Why do water towers exist? You pump water up into the tower, only to have it come back down before it goes to its destination. Why not save the up-down circuit and just pump straight to the destination?
This question arose a week ago on my family’s annual summer visit to a small town amid the Illinois cornfields. Out there all the towns have water towers. Here is why.
Towns have pumping stations that can pump water directly to homes and businesses. However, demand for water is not constant. Overnight water use is low, but demand peaks in the morning when people are showering and starting their days. Building a pumping station to handle the peak demand is inefficient because the pumping station would only use a small fraction of its capacity most of the day.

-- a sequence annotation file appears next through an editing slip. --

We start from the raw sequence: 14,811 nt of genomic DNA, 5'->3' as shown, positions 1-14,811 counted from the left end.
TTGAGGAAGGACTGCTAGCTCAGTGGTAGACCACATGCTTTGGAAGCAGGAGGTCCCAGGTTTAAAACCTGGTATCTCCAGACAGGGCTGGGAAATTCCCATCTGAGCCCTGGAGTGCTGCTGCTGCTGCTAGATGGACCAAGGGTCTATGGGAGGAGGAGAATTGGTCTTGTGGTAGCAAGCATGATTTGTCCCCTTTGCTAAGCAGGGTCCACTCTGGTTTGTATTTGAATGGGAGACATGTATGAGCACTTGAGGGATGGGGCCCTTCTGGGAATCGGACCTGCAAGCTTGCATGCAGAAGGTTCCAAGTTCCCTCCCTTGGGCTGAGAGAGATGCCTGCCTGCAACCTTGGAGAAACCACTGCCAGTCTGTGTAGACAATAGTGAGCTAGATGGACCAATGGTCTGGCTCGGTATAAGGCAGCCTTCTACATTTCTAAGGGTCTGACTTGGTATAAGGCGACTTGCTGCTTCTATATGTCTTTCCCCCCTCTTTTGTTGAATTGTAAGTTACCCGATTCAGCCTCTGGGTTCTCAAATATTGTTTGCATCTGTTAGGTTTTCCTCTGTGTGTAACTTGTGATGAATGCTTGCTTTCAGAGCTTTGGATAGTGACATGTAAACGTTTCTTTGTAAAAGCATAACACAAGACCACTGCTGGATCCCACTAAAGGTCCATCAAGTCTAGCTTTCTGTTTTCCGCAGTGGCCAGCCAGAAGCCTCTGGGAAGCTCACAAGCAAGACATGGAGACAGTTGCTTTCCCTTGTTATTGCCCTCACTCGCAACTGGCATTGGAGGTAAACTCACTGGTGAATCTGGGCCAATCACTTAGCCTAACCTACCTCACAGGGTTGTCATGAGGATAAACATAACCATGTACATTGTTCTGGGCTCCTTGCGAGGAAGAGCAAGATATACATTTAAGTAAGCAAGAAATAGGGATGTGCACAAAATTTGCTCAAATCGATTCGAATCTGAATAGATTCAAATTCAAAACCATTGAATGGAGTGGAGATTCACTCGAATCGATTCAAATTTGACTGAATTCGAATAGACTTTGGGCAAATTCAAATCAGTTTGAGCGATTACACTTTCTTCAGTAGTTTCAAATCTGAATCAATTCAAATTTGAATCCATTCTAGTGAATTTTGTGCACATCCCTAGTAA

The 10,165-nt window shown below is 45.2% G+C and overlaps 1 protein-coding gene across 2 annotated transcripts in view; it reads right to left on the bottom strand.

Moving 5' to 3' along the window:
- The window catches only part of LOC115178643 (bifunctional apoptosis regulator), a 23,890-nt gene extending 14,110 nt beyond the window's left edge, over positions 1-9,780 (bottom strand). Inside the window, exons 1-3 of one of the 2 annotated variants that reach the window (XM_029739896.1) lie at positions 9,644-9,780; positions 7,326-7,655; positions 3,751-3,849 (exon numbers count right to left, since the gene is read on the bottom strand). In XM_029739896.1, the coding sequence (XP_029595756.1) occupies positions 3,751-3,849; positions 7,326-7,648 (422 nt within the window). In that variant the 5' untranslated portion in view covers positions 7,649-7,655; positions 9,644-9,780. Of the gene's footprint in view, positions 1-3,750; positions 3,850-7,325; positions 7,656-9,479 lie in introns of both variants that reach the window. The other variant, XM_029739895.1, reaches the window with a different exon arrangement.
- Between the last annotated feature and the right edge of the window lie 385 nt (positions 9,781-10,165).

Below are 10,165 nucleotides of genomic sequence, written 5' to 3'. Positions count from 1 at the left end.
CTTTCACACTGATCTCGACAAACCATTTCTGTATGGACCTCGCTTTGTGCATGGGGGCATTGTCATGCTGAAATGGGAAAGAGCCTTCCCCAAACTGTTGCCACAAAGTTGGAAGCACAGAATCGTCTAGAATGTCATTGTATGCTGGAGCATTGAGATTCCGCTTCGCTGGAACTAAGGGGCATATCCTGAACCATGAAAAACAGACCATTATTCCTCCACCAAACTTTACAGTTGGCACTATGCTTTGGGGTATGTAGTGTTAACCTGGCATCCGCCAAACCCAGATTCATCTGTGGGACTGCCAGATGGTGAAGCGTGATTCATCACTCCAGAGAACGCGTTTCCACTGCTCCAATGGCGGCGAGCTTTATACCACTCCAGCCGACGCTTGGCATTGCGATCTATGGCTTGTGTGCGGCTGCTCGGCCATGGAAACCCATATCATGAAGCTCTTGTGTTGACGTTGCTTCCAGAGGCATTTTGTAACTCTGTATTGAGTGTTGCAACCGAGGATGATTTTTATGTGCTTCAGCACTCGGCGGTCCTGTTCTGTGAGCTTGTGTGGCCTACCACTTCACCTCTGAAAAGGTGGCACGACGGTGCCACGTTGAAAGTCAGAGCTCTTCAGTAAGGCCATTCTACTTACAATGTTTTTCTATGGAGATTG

Enter the water tower. It allows a town to build a pumping station that handles only the average daily demand, using the water tower as a cache. When demand is low, such as overnight, the pumping station fills the tower. When peak demand occurs in the morning, the tower releases water. Gravity acts as a virtual pump, allowing the tower to augment the actual pumping station. (The water tower can also be a temporary substitute for the pumping station in case of maintenance or a power failure.)
Water towers are prominent features of midwest towns because the geography is flat. The only way to elevate the water to the necessary height is to use a tower. In more varied terrain, the equivalent of a water tower is a big tank on a hill. In an urban downtown with skyscrapers, tanks may be on the roofs.
Whatever the location, an elevated cache of water is a simple, effective idea.